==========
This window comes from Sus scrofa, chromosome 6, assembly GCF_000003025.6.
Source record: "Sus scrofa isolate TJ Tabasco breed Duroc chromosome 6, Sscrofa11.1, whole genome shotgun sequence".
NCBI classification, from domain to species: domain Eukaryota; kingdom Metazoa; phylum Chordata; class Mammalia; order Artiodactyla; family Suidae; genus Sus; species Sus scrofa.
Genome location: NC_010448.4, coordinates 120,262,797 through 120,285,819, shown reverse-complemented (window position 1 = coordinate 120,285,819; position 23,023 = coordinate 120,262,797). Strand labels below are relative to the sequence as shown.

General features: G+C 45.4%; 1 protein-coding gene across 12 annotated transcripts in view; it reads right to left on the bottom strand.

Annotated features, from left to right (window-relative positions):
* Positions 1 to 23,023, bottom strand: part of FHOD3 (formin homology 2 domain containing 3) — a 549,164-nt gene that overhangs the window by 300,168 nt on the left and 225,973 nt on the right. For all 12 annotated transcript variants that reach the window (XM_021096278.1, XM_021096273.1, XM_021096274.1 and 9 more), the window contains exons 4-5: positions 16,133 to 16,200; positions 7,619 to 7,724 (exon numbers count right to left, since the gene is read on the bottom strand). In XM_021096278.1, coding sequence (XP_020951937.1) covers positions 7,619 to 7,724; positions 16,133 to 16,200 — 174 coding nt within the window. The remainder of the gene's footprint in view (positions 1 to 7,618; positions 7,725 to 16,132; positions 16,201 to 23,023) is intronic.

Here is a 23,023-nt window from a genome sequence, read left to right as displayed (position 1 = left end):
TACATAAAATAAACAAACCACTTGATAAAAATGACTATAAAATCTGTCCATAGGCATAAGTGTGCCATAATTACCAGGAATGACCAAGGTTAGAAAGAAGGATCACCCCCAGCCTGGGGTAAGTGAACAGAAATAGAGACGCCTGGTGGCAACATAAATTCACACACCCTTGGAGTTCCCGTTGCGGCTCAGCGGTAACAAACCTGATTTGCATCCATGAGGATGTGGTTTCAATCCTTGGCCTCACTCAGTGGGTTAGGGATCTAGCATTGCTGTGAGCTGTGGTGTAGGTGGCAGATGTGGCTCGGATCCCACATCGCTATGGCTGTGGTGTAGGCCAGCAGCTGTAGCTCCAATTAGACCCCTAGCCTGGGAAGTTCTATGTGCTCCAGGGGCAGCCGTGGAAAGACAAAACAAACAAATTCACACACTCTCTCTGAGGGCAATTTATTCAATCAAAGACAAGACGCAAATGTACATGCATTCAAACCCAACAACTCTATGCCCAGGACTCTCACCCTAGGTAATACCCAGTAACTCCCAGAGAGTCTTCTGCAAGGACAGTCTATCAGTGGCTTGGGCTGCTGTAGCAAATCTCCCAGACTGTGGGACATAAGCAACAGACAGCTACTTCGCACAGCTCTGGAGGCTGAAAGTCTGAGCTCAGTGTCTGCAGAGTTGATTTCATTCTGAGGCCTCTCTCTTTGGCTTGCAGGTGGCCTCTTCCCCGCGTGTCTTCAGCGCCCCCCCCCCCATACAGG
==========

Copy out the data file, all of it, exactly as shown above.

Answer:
This window comes from Sus scrofa, chromosome 6, assembly GCF_000003025.6.
Source record: "Sus scrofa isolate TJ Tabasco breed Duroc chromosome 6, Sscrofa11.1, whole genome shotgun sequence".
NCBI classification, from domain to species: domain Eukaryota; kingdom Metazoa; phylum Chordata; class Mammalia; order Artiodactyla; family Suidae; genus Sus; species Sus scrofa.
Genome location: NC_010448.4, coordinates 120,262,797 through 120,285,819, shown reverse-complemented (window position 1 = coordinate 120,285,819; position 23,023 = coordinate 120,262,797). Strand labels below are relative to the sequence as shown.

General features: G+C 45.4%; 1 protein-coding gene across 12 annotated transcripts in view; it reads right to left on the bottom strand.

Annotated features, from left to right (window-relative positions):
* Positions 1 to 23,023, bottom strand: part of FHOD3 (formin homology 2 domain containing 3) — a 549,164-nt gene that overhangs the window by 300,168 nt on the left and 225,973 nt on the right. For all 12 annotated transcript variants that reach the window (XM_021096278.1, XM_021096273.1, XM_021096274.1 and 9 more), the window contains exons 4-5: positions 16,133 to 16,200; positions 7,619 to 7,724 (exon numbers count right to left, since the gene is read on the bottom strand). In XM_021096278.1, coding sequence (XP_020951937.1) covers positions 7,619 to 7,724; positions 16,133 to 16,200 — 174 coding nt within the window. The remainder of the gene's footprint in view (positions 1 to 7,618; positions 7,725 to 16,132; positions 16,201 to 23,023) is intronic.

Here is a 23,023-nt window from a genome sequence, read left to right as displayed (position 1 = left end):
TACATAAAATAAACAAACCACTTGATAAAAATGACTATAAAATCTGTCCATAGGCATAAGTGTGCCATAATTACCAGGAATGACCAAGGTTAGAAAGAAGGATCACCCCCAGCCTGGGGTAAGTGAACAGAAATAGAGACGCCTGGTGGCAACATAAATTCACACACCCTTGGAGTTCCCGTTGCGGCTCAGCGGTAACAAACCTGATTTGCATCCATGAGGATGTGGTTTCAATCCTTGGCCTCACTCAGTGGGTTAGGGATCTAGCATTGCTGTGAGCTGTGGTGTAGGTGGCAGATGTGGCTCGGATCCCACATCGCTATGGCTGTGGTGTAGGCCAGCAGCTGTAGCTCCAATTAGACCCCTAGCCTGGGAAGTTCTATGTGCTCCAGGGGCAGCCGTGGAAAGACAAAACAAACAAATTCACACACTCTCTCTGAGGGCAATTTATTCAATCAAAGACAAGACGCAAATGTACATGCATTCAAACCCAACAACTCTATGCCCAGGACTCTCACCCTAGGTAATACCCAGTAACTCCCAGAGAGTCTTCTGCAAGGACAGTCTATCAGTGGCTTGGGCTGCTGTAGCAAATCTCCCAGACTGTGGGACATAAGCAACAGACAGCTACTTCGCACAGCTCTGGAGGCTGAAAGTCTGAGCTCAGTGTCTGCAGAGTTGATTTCATTCTGAGGCCTCTCTCTTTGGCTTGCAGGTGGCCTCTTCCCCGCGTGTCTTCAGCGCCCCCCCCCCCATACAGG